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Sunday 15 December 2019
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Alweendo calls for social media regulation

By Staff Reporter

Mines minister Tom Alweendo has joined voices calling parliament bandwagon for the control of social media and has decried that it was being used by young people to “slander elders”.
Alweendo, who has been touted as an intellectual, emphasized that regulation should be limited to cases of hate speech or where violence is being used.
The minister was commenting on the motion of Evelyn !Nawases-Taeyele about social cohesion and interrogating the question of “where we are on our vision of being One Namibia One Nation”.
He indicated that the overall sentiments as expressed in the motion required the parliamentarians’ “deep and comprehensive reflection.
In recent times we all have noted the explosion of the usage of the social media (sic). On average the social media (sic) is being used as a tool for good, exchanging information instantaneously.
Unfortunately we have also noted how the social media (sic) has been used as a tool to promote wickedness; such as propagating hate speech or being used to cause harmful divisions in societies.
It now appears as if slandering and maligning others with impunity on social media, especially government leaders, has become a new normal,” he said.
He put it to the law makers that the real challenge was to convince the youth that “slandering the elders” on social media was not an effective way to address what is wrong in society and to change the status quo.
“I believe that the abuse of social media is simply symptomatic of a much bigger problem. Therefore we will address the problem only when we fully understand the main causes. With what is happening around us it appears as if in the course of progressing in our socio-economic development agenda over the years, we might have done things that, albeit inadvertently, that made the youth to feel alienated,” he said.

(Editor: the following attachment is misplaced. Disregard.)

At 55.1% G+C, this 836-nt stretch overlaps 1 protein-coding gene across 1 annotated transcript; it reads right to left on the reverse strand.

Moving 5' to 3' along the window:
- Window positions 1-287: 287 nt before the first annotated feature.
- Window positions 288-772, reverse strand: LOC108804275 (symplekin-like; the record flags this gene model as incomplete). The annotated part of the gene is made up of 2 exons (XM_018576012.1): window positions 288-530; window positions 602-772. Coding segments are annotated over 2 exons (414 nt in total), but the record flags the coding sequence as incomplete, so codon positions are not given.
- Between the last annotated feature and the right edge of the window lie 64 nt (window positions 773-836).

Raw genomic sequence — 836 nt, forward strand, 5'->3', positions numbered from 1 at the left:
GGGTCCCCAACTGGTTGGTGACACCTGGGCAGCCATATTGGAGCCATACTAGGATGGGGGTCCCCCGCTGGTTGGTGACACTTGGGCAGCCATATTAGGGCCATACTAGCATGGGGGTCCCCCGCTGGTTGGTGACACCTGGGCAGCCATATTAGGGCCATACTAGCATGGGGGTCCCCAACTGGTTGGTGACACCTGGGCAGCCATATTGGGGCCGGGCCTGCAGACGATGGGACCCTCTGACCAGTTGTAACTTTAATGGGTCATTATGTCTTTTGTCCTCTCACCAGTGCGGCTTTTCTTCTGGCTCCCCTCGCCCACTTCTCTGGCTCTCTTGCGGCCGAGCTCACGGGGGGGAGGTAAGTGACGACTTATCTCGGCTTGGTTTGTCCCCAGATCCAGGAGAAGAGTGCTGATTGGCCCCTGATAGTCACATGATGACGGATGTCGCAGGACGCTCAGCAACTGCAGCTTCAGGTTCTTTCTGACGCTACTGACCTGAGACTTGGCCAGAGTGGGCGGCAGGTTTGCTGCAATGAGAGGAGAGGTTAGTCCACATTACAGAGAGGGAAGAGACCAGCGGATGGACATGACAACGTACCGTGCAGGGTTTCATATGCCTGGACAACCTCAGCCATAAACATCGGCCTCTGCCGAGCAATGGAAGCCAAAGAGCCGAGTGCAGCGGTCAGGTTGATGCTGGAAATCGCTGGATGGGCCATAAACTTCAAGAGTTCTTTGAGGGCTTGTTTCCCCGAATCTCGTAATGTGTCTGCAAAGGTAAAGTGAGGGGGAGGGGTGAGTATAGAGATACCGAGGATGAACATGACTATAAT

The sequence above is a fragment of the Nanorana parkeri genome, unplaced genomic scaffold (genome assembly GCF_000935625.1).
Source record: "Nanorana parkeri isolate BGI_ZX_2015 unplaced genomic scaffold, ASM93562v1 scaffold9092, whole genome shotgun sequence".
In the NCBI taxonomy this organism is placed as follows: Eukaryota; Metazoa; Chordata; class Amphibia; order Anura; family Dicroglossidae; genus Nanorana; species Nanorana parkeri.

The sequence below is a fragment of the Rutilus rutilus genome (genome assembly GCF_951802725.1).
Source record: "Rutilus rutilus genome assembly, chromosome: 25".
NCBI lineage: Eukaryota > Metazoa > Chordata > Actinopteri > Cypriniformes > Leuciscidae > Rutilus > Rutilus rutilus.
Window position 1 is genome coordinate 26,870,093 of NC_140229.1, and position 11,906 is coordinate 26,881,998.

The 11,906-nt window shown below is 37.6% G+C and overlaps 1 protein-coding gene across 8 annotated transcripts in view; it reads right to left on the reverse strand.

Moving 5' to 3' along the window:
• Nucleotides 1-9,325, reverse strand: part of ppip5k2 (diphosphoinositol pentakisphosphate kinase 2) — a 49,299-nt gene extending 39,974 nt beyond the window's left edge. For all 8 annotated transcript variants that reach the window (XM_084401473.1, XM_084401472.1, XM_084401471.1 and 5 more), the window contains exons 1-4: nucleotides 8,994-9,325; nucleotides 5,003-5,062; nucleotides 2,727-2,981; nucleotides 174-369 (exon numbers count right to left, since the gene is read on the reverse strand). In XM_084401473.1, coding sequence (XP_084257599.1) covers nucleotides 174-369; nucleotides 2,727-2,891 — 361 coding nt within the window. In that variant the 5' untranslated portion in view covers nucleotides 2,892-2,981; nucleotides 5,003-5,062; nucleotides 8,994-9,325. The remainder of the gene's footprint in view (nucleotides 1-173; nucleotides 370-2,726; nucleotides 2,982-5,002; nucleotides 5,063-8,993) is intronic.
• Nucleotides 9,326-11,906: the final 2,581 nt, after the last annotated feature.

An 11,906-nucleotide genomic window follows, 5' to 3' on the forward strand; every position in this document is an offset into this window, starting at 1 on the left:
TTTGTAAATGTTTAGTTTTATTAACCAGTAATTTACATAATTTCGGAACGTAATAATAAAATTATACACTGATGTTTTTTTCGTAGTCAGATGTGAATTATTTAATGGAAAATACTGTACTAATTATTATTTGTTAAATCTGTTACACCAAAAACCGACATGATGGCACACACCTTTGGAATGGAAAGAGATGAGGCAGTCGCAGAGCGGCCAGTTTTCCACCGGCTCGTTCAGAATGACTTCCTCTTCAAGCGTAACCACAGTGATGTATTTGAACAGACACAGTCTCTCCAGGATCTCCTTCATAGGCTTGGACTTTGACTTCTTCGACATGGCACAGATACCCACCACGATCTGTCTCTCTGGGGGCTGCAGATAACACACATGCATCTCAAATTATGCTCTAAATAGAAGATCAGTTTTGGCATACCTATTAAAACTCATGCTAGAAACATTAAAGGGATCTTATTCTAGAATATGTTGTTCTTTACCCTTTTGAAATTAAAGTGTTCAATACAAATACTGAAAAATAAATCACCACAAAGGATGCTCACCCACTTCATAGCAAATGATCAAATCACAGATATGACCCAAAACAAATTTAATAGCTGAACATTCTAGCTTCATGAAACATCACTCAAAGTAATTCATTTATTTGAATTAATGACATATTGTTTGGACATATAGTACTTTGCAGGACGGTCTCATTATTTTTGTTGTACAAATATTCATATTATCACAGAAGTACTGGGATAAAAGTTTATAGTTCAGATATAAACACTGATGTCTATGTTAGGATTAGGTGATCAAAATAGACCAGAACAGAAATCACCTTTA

He addressed these “things” as those that make young people feel government does not have their best interest at heart and “that they need to fend for themselves.
Whenever I engage the youth, it is my impression that they perceive that there is a lack of access to decision making structures.
They perceive that there is a lack of effective means to impact upon national policy and legislation.
They believe that there is a lack of meaningful engagement on youth issues in the chambers of government. The unfortunate thing is that when it comes to perception, what I perceive becomes my truth.
And when that happens, what we are then likely to see is what our minds are prepared to comprehend. It is these out-of-place perceptions that often lead to frustrations among the youth.
They then decide to use their freedom of expression in online spaces, but unfortunately in a rather less than productive fashion,” he explained.
He said some young people start to behave in crude and vulgar manner, “believing that they will attract our attention”.
Alweendo said in these online spaces there is often misinformation and what he called “ill-founded perceptions”.
“As with regard to the view that today’s youth are ill-mannered, that they are undisciplined, I believe that as elders and as parents we need to do a serious self-reflection.
As parents we are responsible for the upbringing of our children.
It is our responsibility to teach them good manners. It is our duty to inculcate in them good values, values of respect and civility. I therefore think that before we act surprised by how our children turned out as bad mannered youth, we need to ask ourselves a number of questions such as how do we raise our children? What values did we teach them? I believe that questions such as these will help us to better deal with the youth issue at hand. One fact that is important to keep in mind, while thinking about potential answers to some of the questions, is that children may refuse to listen to their parents, like they seem to be doing now, but they will always imitate their parents,” said the minister.
He said the old and new generations needed each other in order to reach the objective of a prosperous Namibia.
“If we are going to cultivate and nurture a notion of “One Namibia One Nation”, we need to find effective means to build strong intergenerational alliances,” he said.




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